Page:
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Riassunto: On the eve of the American Revolution, nearly three-quarters of all African Americans in mainland British America lived in two regions: the Chesapeake, centered in Virginia, and the Lowcountry, with its hub in South Carolina. Here, Philip Morgan compares and contrasts African American life in these two regional black cultures, exploring the differences as well as the similarities. The result is a detailed and comprehensive view of slave life in the colonial American South.
Morgan explores the role of land and labor in shaping culture, the
everyday contacts of masters and slaves that defined the possibilities and limitations of cultural exchange, and finally the interior lives of blacks--their social relations, their family and kin ties, and the major symbolic dimensions of life: language, play, and religion. He provides a balanced appreciation for the oppressiveness of bondage and for the ability of slaves to shape their lives, showing that, whatever the constraints, slaves contributed to the making of their history. Victims of a brutal, dehumanizing system, slaves nevertheless strove to create order in their lives, to preserve their humanity, to achieve dignity, and to sustain dreams of a better future.

Recensione: South Carolina in the 18th century was a colony that had been built on the back of slave labor. By contrast, Virginia only began to "recruit" slaves in large numbers at the beginning of that century. Consequently, although there were some similarities in the black cultures that emerged in the two regions, there were also substantial differences. Philip D. Morgan, a history professor at William and Mary, has produced an intricately detailed comparison of the Lowcountry and Chesapeake cultures that tells us much about the way of life of some of the earliest African Americans.

Looking at everything from the types of work the slaves performed to the houses in which they lived to the food they ate, Morgan reveals the patterned differences between the two slave societies; all slaves were exploited, but not all slaves were exploited alike. He also shows the differences within the societies; the slave experience would be much different for somebody who arrived directly from Africa than it would be for somebody who'd first spent time in the West Indies.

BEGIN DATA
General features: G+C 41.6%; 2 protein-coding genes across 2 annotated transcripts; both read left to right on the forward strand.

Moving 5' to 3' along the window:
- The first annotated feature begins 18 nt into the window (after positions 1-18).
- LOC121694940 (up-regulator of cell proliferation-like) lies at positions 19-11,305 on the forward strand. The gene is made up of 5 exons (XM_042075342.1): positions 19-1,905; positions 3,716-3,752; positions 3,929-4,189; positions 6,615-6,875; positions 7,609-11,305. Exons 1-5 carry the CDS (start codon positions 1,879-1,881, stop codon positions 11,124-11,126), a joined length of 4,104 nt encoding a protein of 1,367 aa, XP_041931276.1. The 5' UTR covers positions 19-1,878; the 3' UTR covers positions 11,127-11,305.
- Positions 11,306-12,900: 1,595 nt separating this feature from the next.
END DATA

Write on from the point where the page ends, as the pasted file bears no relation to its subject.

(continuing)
There are even some surprises: relations between the races in early Virginia, for example, were rather flexible, as black slaves came into regular contact with white indentured servants, and as Morgan writes, "the level of exploitation each group suffered inclined them to see the others as sharing their predicament." Furthermore, although there was sexual exploitation of black female slaves by their white masters, there was also a significant amount of consensual interracial sex, among white women and black men as well as white men and black women. That would change as the use of indentured servants declined while large quantities of slaves were imported directly from Africa and as various initiatives were launched by authorities to promote the social separation of the races. Chronicling the visible results of these and other phenomena in straightforward prose that is precise when possible and admits ambiguity when necessary, Morgan makes a crucial element of early American history far less remote to the modern reader.